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No Kidding: Candlelight’s “Titanic” Better than B’way Version

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Passengers and crew of “Titanic” assemble to board for the ill-fated journey in the Tony-winning musical now at Candlelight Pavilion Dinner Theater

Going to see “Titanic” at Candlelight Pavilion Dinner Theater in Claremont was something I approached with trepidation. Thought the music was written by Maury Yeston, whose work I have always liked, and the book by Peter Stone, and its storyline was based completely on actual people, which I approve of, I was haunted a bit by the first version I saw. I need not to have worried.

The first time I saw the Tony-winning musical it was somewhat anticlimactic. For one thing, the epic movie of the same name had been recently released, but for another the national tour of the original Broadway production itself, which was born at the Ahmanson production I saw, seemed a weird combination of occasionally brilliant theatricality and staging moments which were either overblown or simply ridiculous. Indeed, it was hard to connect with the musical itself because the visuals were so uneven.

Turns out (and the irony is not lost on me) that in the case of a musical about what was then the largest vehicle in the world, smaller is better. Crammed onto the comparatively little Candlelight stage, all the overblown theatricality gives way to story, and the characters shine over the comparatively subtle optics. Add the impressive quality of the performers in this new production, who sing so well that no huge chorus is needed to back them up, and the intimacy, musicality, and pathos shine far more brightly than anything I could have anticipated.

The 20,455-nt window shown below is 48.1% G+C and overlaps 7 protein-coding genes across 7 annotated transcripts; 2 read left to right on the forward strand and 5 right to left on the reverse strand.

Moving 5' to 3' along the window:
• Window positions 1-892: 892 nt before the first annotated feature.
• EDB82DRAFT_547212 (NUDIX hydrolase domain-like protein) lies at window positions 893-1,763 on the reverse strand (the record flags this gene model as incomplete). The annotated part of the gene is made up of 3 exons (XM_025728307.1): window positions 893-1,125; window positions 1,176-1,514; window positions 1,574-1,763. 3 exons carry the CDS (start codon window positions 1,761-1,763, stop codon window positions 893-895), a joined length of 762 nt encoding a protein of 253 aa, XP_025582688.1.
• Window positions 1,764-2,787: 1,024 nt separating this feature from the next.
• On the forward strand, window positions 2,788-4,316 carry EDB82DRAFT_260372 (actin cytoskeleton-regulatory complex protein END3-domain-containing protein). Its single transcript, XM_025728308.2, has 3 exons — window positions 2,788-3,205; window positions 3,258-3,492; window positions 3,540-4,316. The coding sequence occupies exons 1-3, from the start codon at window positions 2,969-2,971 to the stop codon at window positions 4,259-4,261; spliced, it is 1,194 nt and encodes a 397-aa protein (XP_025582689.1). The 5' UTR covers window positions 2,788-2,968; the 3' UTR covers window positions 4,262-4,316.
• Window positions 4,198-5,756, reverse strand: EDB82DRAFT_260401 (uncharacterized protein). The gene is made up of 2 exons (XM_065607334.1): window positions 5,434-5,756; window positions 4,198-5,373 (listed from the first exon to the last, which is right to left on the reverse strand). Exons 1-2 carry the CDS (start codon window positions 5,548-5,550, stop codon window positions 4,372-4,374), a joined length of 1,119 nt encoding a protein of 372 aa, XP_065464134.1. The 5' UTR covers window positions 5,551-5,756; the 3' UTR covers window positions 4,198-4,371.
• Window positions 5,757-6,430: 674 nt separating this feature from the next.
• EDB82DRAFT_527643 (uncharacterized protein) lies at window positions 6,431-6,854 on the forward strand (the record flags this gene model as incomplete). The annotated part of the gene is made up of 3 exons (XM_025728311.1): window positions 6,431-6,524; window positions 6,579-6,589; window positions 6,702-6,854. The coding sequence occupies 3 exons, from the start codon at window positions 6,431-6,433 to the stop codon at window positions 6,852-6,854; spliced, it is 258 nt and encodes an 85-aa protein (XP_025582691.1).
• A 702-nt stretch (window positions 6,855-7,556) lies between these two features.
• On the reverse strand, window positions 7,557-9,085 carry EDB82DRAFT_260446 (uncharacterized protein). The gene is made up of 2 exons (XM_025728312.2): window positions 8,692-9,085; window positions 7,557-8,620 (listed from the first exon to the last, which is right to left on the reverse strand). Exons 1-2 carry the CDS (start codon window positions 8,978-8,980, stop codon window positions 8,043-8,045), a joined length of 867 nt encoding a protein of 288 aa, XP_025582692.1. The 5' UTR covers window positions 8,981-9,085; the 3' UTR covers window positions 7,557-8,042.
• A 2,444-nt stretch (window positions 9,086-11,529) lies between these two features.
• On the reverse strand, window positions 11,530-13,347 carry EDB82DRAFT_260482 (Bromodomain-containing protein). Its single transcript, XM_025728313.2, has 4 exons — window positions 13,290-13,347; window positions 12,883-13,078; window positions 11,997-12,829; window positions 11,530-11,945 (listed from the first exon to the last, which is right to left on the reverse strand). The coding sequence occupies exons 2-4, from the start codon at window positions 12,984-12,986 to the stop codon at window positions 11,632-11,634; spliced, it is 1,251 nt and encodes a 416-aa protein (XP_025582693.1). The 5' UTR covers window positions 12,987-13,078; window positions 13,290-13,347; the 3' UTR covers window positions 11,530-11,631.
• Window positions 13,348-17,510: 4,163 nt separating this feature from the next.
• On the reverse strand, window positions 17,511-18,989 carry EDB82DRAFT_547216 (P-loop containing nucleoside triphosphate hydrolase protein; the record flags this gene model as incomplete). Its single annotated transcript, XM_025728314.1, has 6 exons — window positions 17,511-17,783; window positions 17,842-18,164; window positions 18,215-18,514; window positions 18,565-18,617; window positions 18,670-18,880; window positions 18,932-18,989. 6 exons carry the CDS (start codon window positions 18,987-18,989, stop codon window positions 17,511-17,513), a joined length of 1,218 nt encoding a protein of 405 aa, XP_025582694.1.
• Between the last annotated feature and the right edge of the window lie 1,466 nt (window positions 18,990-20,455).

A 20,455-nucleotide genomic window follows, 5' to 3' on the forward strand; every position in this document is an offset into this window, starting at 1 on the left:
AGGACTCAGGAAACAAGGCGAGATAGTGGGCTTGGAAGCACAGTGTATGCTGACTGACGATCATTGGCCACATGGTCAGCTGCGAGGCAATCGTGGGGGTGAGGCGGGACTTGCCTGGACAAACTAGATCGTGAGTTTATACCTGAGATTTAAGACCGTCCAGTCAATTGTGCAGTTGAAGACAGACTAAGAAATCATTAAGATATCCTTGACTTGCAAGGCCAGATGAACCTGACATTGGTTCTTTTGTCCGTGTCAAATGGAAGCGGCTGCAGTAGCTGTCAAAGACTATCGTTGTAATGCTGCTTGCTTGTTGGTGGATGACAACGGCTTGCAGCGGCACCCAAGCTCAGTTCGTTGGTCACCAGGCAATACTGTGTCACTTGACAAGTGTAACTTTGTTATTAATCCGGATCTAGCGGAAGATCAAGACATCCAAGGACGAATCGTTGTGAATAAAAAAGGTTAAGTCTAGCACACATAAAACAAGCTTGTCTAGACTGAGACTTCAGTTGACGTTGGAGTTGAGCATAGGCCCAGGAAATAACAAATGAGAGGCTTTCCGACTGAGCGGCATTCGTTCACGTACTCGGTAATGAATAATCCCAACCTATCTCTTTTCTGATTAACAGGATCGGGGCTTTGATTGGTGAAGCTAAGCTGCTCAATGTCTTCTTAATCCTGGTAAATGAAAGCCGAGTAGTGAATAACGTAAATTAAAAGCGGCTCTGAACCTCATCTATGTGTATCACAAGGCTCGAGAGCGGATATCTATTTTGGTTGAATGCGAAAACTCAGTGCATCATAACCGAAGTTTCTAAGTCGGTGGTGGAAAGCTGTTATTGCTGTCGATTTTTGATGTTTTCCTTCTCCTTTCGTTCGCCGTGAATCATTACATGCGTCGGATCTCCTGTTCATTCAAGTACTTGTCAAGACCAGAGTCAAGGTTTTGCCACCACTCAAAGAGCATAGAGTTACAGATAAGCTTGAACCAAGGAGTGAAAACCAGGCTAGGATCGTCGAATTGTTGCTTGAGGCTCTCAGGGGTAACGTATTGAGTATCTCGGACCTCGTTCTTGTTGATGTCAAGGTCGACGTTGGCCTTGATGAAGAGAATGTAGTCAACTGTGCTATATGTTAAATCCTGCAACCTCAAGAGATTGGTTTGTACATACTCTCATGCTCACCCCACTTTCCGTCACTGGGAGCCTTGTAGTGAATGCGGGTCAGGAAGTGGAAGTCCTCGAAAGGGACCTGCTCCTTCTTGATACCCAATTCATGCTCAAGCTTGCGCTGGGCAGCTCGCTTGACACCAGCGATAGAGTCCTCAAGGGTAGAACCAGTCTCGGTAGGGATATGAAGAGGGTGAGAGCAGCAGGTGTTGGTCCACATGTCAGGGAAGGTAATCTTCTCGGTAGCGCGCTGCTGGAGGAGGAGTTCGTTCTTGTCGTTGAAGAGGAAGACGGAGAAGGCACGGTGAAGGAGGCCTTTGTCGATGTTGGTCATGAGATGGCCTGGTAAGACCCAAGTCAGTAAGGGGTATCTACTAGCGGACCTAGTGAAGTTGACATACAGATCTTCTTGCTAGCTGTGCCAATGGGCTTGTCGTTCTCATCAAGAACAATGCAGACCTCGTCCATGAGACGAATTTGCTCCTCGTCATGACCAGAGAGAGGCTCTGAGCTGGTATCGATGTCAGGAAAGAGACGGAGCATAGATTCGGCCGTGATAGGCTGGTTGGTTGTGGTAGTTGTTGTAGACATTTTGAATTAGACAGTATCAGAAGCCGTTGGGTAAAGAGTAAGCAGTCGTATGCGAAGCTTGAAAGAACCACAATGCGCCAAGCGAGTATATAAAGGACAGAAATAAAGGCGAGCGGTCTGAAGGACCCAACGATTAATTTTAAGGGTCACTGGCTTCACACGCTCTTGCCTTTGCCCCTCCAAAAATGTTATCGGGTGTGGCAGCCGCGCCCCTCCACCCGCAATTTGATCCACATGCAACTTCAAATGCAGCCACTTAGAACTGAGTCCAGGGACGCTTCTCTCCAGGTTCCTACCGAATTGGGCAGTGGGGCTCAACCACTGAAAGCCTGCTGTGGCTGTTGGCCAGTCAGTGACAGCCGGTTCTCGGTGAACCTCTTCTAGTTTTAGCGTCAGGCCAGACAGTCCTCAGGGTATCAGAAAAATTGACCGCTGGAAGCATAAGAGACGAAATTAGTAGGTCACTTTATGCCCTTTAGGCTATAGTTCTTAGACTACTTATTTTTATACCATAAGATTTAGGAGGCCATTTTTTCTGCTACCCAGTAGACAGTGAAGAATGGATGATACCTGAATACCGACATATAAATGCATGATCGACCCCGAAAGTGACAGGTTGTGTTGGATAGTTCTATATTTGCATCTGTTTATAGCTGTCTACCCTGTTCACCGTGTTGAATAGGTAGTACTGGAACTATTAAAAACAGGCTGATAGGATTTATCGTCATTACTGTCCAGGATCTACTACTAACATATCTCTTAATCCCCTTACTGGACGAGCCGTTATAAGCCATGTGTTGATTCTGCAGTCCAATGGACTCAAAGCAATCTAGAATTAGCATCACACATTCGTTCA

This is, in large part thanks to director/set designer Chuck Ketter’s vision.

The story is not new to much of anyone, but author Stone has concentrated on just a few people, often the less well-known among those who boarded the maiden voyage of this supposedly unsinkable ship. Yes, designer Thomas Andrews is there, along with the pompous and demanding ship-owner Bruce Ismay and the about-to-retire Captain E.J. Smith, but the rest are a combination of first, second, and third-class passengers and crew, most of them comparatively new to the general public. The songs tie in closely with the storyline rather than being stand-alone, and the small live orchestra gives a chance for emotional nuance which the theater’s usual pre-recorded instrumentals would not.

Ketter’s set design allows for quick changes of place which keep the pace electric as relationships define, personalities emerge, and the ship steams on toward its disastrous destiny. The entire production is tight, intense, and riveting in a way that old original simply wasn’t.

The talented company of 20, who cover a musical originally written for more than 40, are a true ensemble, rising out of the crowd to create well-fleshed-out characters and then moving back again with a seamless flow. Standouts in a company full of them include Gavin Juckette as the ship’s overwhelmed radio man, Catie Marron as a 3rd class passenger dreaming of new beginnings and new love, and Sarah Meals as the ambitious 2nd class passenger constantly stealing into 1st class.